I played women’s football from when I was a teenager until I had children. I played in the NILFA league for years. My team, Chimney Corner, topped the First Division once during my time with them. I really missed football after I gave it up, but I never dreamed I would get a second chance.
Because I’m older now, I work hard on my fitness, but it must be paying off, as I’m able to beat the younger girls during training.
I am ambitious for Belfast Braves. Having said that, the club is about more than football. It’s like an extended family.
There is so much support and camaraderie among the team members.
It’s not all tough training schedules either. We’ll go for a meal in someone’s house or for a pizza and a few drinks. They’re a lovely bunch and I’ve made some really good friends through it.
I don’t think any romance has blossomed out of the club, but there are quite a few established couples. One couple is getting married next April and planning a Belfast Braves theme — they’re going to tie the knot in their kit.
Angie Young (45) works for Bombardier and lives in Dundonald. She has one son, 15-year-old Bradley. She is the captain of Belfast Braves. She says:
I have played football with the boys since I was three years old. Growing up in a wee estate in Greenisland, I never dreamed that I would ever play on a proper pitch.
When I was about 16, a neighbour told me about a ladies’ football team in Carrick. I’ve played in ladies’ football ever since, save for a few years, when I thought I was too old. Then Belfast Braves contacted me and asked me to join. I am over the moon to be back in the game. I go to the gym and a zumba class — working out to dance music — between training to keep up my fitness.
I have played at all levels in the past, including with Northland Raiders, Bangor Ladies and Newtownabbey Strikers.
I came out as a lesbian around 13 years ago. It was the most difficult thing I have ever done. I had to leave my husband. It was really, really tough.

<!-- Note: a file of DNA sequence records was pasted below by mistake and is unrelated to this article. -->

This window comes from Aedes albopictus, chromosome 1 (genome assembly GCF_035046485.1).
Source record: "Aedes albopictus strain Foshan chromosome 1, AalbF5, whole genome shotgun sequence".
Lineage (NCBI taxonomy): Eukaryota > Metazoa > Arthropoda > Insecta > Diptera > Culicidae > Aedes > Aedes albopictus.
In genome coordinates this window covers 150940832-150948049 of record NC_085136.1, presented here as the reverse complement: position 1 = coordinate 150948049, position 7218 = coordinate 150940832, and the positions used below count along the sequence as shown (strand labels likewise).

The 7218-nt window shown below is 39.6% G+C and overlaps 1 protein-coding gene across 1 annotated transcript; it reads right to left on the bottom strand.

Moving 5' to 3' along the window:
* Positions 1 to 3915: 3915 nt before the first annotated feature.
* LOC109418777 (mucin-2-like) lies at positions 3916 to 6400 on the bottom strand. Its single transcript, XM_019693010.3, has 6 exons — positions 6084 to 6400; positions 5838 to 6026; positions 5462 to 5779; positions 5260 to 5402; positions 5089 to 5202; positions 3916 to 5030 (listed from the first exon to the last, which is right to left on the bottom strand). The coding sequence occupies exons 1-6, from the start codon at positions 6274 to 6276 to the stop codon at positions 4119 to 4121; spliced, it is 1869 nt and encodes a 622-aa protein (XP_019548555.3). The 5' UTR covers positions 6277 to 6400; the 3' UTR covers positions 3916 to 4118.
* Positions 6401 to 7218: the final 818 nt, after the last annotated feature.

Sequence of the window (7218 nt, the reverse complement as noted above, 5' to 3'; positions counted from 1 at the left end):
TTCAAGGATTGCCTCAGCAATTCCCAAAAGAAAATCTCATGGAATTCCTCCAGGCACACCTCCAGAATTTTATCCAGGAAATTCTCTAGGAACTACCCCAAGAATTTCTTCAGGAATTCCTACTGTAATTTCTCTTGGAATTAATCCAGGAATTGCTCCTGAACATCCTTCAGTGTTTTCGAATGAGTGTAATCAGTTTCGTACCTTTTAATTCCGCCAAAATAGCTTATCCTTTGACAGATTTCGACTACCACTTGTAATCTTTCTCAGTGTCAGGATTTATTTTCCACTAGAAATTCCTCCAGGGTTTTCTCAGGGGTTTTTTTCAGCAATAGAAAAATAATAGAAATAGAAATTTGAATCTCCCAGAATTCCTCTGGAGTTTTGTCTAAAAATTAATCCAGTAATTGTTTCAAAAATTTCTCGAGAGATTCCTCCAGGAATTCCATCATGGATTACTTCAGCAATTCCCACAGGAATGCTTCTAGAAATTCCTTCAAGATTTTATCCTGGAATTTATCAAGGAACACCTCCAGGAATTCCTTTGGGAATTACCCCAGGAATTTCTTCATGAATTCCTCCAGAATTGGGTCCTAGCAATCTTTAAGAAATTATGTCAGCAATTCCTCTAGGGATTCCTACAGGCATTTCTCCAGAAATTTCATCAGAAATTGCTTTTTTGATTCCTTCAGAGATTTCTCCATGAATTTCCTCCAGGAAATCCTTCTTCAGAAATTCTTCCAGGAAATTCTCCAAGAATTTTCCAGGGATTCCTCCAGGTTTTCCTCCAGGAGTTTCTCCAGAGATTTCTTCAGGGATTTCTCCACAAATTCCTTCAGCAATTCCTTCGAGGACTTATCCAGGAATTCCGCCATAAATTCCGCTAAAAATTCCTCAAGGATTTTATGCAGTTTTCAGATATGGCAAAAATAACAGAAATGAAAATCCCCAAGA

I feared for my son, that it might harm him. I remember trying to find a way to tell him. I took him for a round of golf. I said: “Son, I’ve something to tell you ...”
When I finished, all he said was, “Right, are we playing this round, or not?” Children don’t see labels, they just see the person.
Attitudes have changed so much. When I first came out, people on the shopfloor at Bombardier would say to me, “You’re the first lesbian I’ve ever met”. I’d say, “Would you ever wise up! I may be the first ‘out’ lesbian you’ve met, but I’m certainly not the first lesbian.”
Some women would act like they were afraid you would fancy them. So many times I felt like saying, “Get over yourself, you’re so not my type.”
Lesley Todd (45) lives in Ballyclare, with her civil partner, Debbie. Originally from Newcastle, England, she has four grown-up children and is the general manager for Belfast Braves. She says:
Everyone calls me ‘Mama’. That’s what I have printed on my strip. I look after all the women and take care of the fund-raising. I don’t play myself, as I’ve a bad heart, but I’m very committed to the team. It’s virtually my full-time job, as my health problems prevent me from working in regular employment.
Belfast Braves is so much fun. We train twice a week, and we’ve never had any bother from anyone. In fact, people are always really encouraging.
Attitudes here have changed a lot. When I first came to Northern Ireland, I felt the province was behind England in how gay people were treated. I met lesbians who’d been singled out and beaten up. But things have improved tenfold. I came out in my twenties. I think I always knew, but growing up where I did, it just wasn’t the done thing. My kids just think it’s normal now. My daughter Kara (24), who lives in Northern Ireland now too, does some fund-raising for Belfast Braves through the supermarket chain she works for.
The rest of my children and grandchildren still live in the north-east of England. I really miss them, and Belfast Braves has been a great way of me getting out and meeting new people.
I can’t stress how open we are as a club. We would allow a straight woman to play with us, as long as she was cool with our lesbian identity.
We’re not about discrimination of any kind. We’re just about being positive and having fun.